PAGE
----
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Despite rising prices, crypto exchanges in Holland and Poland are closing


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Brokers wary of unregulated crypto exchanges – OTC desks serve clients

Crypto Winter is over. Bitcoin and altcoin prices and volumes are soaring. Unfortunately, several crypto exchanges are experiencing hard times. Blockport, an Amsterdam-based cryptocurrency exchange, has declared bankruptcy, while it contemplates a re-launch. Polish cryptocurrency exchange Coinroom appears to have taken a direr path. It ostensibly shut its doors and exited stage left with customer funds.

With all the favorable news of late regarding Bitcoin and other coin programs, it has been easy to forget that the consequences of Crypto Winter still have the capacity to take a toll on the industry. Many operating companies, from mining to exchange operations, have struggled to maintain positive cash flows and achieve their basic business objectives. For those that did not hedge early investment capital that was booked in either BTC or ETH, it has been a particularly tough row to hoe for some time.

In the case of Blockport, the firm successfully raised $15 million in January of 2018, following the ICO strategies of the time. For its second funding round, the exchange shifted gears and decided to go with an “STO”, a security token offering, where token buyers would share in profits and have access to private operating information. The goal for this second round was modest, €5 million with a minimum threshold of €1 million. Unfortunately, investors were not receptive, even passing on the minimum. Collected funds will be refunded.

Sebastiaan Lichter, Blockport Founder and Chief of Product, announced at the end of May: “Since our first equity fundraising (STO) round was unsuccessful, we can’t uphold our planned growth trajectory and therefore have to significantly scale down our operations and team.” Upon the news, the exchange’s proprietary token, “BPT”, tanked, losing 93% of its value in ten hours.

Lichter added that: “There are multiple internal and external factors that have played a role during our fundraise that had their effect on the overall sentiment and performance of the STO. Summing up, we think that it’s fair to say that the market has spoken, and we now have to deal with the undesired result. As a responsible but unfortunate measure, we have decided to drastically scale down our operations and development. Running our operations and platform as-is without a substantial investment is currently not an economically viable and responsible option.”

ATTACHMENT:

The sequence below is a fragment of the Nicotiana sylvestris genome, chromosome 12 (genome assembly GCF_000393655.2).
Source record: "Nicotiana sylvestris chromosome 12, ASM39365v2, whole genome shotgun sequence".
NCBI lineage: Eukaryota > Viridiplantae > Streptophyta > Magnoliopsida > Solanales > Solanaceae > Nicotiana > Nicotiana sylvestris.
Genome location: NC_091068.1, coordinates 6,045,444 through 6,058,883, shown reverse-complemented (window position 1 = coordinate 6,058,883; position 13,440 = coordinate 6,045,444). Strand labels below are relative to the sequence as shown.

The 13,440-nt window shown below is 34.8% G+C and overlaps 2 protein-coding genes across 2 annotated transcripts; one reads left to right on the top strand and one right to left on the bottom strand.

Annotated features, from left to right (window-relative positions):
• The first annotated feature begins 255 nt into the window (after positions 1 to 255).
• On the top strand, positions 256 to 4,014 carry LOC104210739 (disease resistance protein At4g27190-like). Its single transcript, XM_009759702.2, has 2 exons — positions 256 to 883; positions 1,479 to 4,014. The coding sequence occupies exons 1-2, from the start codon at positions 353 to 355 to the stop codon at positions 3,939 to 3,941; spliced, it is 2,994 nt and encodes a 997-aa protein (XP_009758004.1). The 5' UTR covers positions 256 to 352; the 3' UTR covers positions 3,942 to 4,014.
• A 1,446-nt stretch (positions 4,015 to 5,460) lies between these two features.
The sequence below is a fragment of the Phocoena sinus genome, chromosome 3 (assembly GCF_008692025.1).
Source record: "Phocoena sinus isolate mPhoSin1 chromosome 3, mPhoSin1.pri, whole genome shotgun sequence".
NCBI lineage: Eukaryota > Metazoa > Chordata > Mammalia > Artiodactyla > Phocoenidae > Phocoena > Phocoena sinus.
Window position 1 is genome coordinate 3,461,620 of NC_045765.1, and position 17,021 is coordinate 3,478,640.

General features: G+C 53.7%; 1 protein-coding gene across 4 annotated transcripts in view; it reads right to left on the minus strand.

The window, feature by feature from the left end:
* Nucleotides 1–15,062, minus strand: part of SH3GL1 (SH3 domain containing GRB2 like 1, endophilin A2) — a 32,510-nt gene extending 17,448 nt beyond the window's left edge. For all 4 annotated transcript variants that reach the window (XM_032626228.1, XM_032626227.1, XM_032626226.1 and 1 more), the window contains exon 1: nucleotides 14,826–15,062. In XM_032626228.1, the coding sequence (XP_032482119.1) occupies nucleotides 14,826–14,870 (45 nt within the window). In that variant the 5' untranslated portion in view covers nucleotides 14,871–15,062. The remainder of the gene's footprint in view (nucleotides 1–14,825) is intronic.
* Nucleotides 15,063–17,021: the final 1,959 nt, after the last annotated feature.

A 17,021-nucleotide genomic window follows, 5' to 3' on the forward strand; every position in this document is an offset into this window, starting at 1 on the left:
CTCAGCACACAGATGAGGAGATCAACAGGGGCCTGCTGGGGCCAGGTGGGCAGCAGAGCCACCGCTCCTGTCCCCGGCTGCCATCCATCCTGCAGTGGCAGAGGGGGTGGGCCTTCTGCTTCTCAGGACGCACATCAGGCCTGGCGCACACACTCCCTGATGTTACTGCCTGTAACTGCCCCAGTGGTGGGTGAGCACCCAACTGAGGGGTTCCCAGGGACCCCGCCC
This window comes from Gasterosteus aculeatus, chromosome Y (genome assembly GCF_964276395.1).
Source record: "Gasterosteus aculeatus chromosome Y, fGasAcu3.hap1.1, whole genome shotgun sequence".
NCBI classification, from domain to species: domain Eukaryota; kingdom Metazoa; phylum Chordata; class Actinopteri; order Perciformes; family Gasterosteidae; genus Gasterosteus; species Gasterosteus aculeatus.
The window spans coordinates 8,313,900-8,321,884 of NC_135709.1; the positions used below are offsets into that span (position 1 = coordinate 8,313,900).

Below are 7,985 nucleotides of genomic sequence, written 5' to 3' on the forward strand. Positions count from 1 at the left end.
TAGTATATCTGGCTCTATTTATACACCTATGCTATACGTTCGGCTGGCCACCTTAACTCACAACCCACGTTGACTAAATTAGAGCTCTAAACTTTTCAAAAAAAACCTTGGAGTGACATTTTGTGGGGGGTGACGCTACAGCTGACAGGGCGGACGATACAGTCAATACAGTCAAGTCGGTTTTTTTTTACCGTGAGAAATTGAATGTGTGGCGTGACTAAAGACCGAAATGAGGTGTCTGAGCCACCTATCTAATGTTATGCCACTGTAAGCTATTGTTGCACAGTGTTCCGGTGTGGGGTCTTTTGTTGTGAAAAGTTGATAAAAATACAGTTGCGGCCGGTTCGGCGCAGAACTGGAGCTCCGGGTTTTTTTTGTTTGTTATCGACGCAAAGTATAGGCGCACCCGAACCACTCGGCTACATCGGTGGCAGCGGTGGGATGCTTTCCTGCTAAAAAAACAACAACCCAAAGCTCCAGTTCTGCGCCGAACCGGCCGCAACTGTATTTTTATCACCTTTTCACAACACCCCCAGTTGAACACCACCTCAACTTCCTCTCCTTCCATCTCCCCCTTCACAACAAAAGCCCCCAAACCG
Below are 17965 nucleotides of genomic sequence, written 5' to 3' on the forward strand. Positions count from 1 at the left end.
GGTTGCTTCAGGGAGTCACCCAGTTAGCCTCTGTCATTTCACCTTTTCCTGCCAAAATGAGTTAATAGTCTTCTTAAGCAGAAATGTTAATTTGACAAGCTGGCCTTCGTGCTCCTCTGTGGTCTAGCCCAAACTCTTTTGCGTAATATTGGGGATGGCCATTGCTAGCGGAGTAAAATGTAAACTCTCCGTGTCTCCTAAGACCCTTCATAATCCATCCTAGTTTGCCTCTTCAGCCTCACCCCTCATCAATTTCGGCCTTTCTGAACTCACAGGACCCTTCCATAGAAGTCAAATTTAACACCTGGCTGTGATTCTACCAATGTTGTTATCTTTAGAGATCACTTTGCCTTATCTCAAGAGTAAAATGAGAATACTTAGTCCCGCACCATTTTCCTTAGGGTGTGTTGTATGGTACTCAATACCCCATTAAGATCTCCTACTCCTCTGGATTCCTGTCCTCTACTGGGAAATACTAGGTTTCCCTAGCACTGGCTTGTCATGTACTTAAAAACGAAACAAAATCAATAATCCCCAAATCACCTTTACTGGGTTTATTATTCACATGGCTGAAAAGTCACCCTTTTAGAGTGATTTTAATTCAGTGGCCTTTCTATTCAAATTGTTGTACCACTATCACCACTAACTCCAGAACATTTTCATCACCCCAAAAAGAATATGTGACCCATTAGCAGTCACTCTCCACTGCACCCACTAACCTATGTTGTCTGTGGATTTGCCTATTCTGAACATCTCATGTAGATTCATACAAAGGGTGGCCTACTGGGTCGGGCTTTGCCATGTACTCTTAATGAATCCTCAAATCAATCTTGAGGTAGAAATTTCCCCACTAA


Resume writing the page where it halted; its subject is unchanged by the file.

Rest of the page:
Blockport has declared bankruptcy, and while under the court’s protection, the management team is in discussion with other parties regarding a possible re-launch, after new “value-adding” features have been developed to attract more investors. In any event, all is not lost for token holders, if they are patient, and new plans are fruitful.

Such does not appear to be the case with Coinroom in Poland. This exchange had been in operation since 2016, but customers were suddenly told they had one day to withdraw their funds, supposedly a contract term within their trading agreements. The website and Twitter accounts were shut down, and management disappeared. Since only a portion of the customer base received even a partial refund, it is presumed that the management also grabbed the cash and ran for the nearest train or plane in the dark of night.

A spokesman for the District Prosecutor’s Office in Warsaw stated that it had begun legal actions against the firm. Few details were given, but it appears that local law enforcement authorities were questioning the nature of unauthorized exchange activities related to cryptocurrencies. The office was taking names of victim’s, many stating that average losses were in the neighborhood of $15,000 per client.

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Despite rising prices, crypto exchanges in Holland and Poland are closing

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